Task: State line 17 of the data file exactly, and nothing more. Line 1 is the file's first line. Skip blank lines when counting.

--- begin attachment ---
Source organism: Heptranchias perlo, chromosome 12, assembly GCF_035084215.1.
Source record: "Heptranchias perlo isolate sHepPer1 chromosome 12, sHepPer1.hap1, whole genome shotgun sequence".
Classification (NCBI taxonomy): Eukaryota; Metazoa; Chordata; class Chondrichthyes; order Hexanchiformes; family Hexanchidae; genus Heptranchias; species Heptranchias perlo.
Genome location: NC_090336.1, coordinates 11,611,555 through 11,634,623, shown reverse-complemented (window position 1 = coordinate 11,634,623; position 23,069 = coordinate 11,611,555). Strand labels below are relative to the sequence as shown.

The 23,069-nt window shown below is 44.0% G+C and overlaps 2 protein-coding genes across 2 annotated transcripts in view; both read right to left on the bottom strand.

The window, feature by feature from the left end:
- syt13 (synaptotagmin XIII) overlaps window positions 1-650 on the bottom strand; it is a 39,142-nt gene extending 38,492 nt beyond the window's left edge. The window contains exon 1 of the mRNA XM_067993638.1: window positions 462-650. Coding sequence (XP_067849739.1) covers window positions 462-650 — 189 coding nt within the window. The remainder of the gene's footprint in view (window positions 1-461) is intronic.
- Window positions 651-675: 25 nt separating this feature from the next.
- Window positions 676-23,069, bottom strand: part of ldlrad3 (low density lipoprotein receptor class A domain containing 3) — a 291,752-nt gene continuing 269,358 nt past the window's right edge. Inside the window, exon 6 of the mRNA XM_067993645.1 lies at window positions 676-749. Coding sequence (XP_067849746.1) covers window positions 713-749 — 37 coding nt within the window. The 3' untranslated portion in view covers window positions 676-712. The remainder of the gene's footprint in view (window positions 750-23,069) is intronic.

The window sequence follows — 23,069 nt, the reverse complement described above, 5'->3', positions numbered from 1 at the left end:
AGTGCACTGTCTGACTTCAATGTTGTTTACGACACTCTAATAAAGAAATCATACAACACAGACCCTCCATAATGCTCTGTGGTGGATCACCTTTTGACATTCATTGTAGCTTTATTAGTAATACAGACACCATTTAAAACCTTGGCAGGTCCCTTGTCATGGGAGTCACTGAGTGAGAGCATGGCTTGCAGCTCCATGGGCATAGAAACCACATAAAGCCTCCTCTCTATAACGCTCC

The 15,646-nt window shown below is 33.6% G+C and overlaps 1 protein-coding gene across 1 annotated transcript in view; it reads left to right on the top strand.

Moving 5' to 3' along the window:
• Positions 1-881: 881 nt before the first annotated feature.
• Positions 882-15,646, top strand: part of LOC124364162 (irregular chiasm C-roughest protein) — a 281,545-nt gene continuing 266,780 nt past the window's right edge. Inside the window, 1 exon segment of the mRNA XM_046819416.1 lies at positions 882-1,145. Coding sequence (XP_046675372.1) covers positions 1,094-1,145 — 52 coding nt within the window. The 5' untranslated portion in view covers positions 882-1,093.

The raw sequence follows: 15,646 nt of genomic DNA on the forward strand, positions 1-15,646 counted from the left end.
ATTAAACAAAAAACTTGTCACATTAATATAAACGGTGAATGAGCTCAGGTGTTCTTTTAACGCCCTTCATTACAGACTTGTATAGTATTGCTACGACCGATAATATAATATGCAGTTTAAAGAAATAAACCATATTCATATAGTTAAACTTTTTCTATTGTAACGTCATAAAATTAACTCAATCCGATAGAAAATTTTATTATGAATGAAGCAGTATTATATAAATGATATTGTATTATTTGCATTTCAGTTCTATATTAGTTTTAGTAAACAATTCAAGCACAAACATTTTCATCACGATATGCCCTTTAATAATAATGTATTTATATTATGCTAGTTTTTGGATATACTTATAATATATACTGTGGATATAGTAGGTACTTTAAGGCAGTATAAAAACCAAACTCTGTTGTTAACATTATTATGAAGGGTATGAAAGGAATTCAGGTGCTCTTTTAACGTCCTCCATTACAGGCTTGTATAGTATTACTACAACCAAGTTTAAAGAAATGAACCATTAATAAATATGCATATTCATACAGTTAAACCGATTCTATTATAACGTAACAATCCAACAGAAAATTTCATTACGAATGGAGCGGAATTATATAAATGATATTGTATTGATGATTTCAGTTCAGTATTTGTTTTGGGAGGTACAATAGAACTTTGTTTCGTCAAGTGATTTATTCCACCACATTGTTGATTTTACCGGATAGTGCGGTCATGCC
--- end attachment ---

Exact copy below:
ATTAAACAAAAAACTTGTCACATTAATATAAACGGTGAATGAGCTCAGGTGTTCTTTTAACGCCCTTCATTACAGACTTGTATAGTATTGCTACGACCGATAATATAATATGCAGTTTAAAGAAATAAACCATATTCATATAGTTAAACTTTTTCTATTGTAACGTCATAAAATTAACTCAATCCGATAGAAAATTTTATTATGAATGAAGCAGTATTATATAAATGATATTGTATTATTTGCATTTCAGTTCTATATTAGTTTTAGTAAACAATTCAAGCACAAACATTTTCATCACGATATGCCCTTTAATAATAATGTATTTATATTATGCTAGTTTTTGGATATACTTATAATATATACTGTGGATATAGTAGGTACTTTAAGGCAGTATAAAAACCAAACTCTGTTGTTAACATTATTATGAAGGGTATGAAAGGAATTCAGGTGCTCTTTTAACGTCCTCCATTACAGGCTTGTATAGTATTACTACAACCAAGTTTAAAGAAATGAACCATTAATAAATATGCATATTCATACAGTTAAACCGATTCTATTATAACGTAACAATCCAACAGAAAATTTCATTACGAATGGAGCGGAATTATATAAATGATATTGTATTGATGATTTCAGTTCAGTATTTGTTTTGGGAGGTACAATAGAACTTTGTTTCGTCAAGTGATTTATTCCACCACATTGTTGATTTTACCGGATAGTGCGGTCATGCC